Most-tipped large-caps: How did they fare in Q1?

Patrick Poke

Livewire Markets

It’s safe to say that after racking up two consecutive years of 50%+ returns, expectations were high for this year’s most-tipped large caps, which looked strikingly similar to last year’s. But proving the adage "past performance is no guarantee of future results", this year’s most-tipped large caps have stumbled at the gate, falling 7.9% in the first quarter. The falls were broad-based, with six of the 10 stocks finishing in the red.

The much-lauded pivot to value stocks can be seen clearly in the results, with the biggest losers coming from the ‘growth’ side of the market, while the winners were the cyclical and ‘value’ stocks from the financials and resources sectors. 

The biggest drags on the group were A2 Milk and Appen, while Macquarie and BHP were the best performers.

For an update on each of the stocks, as well as some recent commentary, read on below.

Disclaimer: This article is for informational and educational purposes only, it is not a recommendation to buy or sell any of the securities mentioned. The data on the stocks below was sourced from Sharesight.

Total return as of March 31: -7.9%

ASX 200 YTD: 4.8%

The #1 most tipped large-cap: CSL Limited (ASX:CSL)

  • Percentage of votes in the top 10: 24.2%
  • Market Cap: $120 billion
  • YTD return: -6.7%

For much of the past 10 years, CSL has enjoyed a largely unbroken run of share price appreciation, rarely pausing for more than six months without a new all-time-high. But after peaking above $340 per share in February last year, it's never quite managed to regain its lustre.

Recently, FNArena's Rudi Filapek-Vandyck wrote an analysis on the company, proposing a number of answers to explain how it went wrong for Australia's number one business success story. The first of these hypothesises that there were simply no buyers left, asking the question:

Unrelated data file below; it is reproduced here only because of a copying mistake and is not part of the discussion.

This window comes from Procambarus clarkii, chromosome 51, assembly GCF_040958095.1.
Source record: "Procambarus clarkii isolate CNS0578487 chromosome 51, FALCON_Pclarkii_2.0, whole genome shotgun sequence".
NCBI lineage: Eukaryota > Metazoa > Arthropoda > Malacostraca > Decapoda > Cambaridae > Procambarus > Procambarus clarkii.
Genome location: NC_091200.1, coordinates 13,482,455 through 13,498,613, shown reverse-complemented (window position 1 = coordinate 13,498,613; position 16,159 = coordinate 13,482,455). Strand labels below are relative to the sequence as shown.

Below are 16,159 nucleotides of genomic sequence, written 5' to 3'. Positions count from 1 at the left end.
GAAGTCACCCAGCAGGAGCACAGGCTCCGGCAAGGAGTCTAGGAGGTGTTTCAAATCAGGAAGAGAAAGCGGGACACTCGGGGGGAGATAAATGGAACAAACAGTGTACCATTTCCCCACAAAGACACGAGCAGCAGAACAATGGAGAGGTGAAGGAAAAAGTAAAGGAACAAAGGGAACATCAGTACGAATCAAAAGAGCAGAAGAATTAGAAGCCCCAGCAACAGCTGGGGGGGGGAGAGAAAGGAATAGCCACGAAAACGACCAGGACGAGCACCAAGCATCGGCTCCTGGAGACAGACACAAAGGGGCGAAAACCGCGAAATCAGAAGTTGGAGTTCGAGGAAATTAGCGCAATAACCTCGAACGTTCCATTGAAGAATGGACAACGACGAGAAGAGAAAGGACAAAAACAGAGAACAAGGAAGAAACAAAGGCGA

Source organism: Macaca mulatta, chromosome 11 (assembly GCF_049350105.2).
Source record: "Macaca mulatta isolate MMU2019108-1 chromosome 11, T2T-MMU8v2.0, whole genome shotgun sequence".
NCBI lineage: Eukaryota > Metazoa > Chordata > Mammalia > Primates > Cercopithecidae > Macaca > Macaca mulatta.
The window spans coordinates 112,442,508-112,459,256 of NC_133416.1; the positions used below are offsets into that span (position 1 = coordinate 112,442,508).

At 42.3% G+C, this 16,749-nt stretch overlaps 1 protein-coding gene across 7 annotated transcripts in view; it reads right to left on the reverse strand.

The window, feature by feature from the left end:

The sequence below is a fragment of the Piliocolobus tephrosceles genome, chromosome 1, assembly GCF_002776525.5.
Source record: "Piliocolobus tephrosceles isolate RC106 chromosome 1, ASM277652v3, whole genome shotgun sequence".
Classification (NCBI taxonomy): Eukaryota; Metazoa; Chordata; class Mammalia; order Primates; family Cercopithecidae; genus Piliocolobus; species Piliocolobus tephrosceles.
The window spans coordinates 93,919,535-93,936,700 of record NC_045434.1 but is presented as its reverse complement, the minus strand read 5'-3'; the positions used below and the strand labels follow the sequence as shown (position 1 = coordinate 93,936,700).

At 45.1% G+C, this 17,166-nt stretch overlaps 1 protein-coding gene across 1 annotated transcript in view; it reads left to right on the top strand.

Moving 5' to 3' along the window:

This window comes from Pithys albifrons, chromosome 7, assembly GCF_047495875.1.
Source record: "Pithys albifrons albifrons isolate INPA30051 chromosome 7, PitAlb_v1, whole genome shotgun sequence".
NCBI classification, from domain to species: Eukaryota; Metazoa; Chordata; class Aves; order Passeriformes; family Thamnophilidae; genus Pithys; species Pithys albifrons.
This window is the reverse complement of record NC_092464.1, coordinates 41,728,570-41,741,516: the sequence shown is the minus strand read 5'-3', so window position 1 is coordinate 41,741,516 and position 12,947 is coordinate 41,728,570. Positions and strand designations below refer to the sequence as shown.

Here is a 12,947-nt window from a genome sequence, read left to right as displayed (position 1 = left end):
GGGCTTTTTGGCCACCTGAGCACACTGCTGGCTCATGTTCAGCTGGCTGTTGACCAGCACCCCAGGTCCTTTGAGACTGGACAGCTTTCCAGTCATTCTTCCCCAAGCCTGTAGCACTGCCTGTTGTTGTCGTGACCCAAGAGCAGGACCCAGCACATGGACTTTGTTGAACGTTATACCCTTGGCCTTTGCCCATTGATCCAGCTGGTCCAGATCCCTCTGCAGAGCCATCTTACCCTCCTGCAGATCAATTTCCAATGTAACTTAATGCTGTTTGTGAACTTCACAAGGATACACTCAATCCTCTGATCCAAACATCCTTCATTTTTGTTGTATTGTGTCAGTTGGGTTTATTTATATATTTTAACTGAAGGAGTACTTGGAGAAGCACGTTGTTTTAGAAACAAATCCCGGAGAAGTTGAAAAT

Can an investment ever become too popular?

Despite the ASX darling beating expectations in the last reporting season, the market remained hesitant on the company's outlook, as identified by Alphinity's Stuart Welch:

The key concern for people is that, despite the strength of the first half result, CSL has kept the full-year guidance. That means that having delivered 80% of the guidance in the first half, implies a pretty week second half.

The #2 most-tipped large-cap: Fortescue Metals (ASX:FMG)

  • Percentage of votes in the top 10: 17.2%
  • Market Cap: $63 billion
  • Return: - 9.4%

Despite a fat dividend of nearly 9% paid in February, Fortescue still couldn't manage a positive return in the quarter. This is all the more surprising when you consider that iron ore prices are within 5% of all-time highs.

Peter Gardner of Plato Investment Management believes that the market may be overestimating the speed at which it takes ore prices to return to normal.

Our view is that these cycles take longer to go through when the demand increases. It takes longer to increase the supply again, so the prices stay higher. We don't expect them to stay this high in the medium to long-term, but we think that the market’s probably underappreciating the strength of these iron ore miners and just how strong the iron ore price can stay.

With the global economy beginning to wake up, Brazilian capacity slowly coming back online, and a management team focused on returning capital, the party times might not be over yet for Fortescue.

The #3 most-tipped large-cap: Afterpay Limited (ASX: APT)

  • Percentage of votes in the top 10: 11.1%
  • Market Cap: $34 billion
  • Return: - 11.3%

Afterpay's share price has appreciated by over 100x since listing five years ago, minting a few millionaires (and even a couple of billionaires) along the way. It should come as no surprise then that the stock needed a breather after another big run in 2020.

In an increasingly crowded space, Afterpay's size and first-mover advantage is proving its worth. Dean Fergie - who invested in the Afterpay IPO - said that despite the "valuation gap", he'd still own Afterpay over its competitors.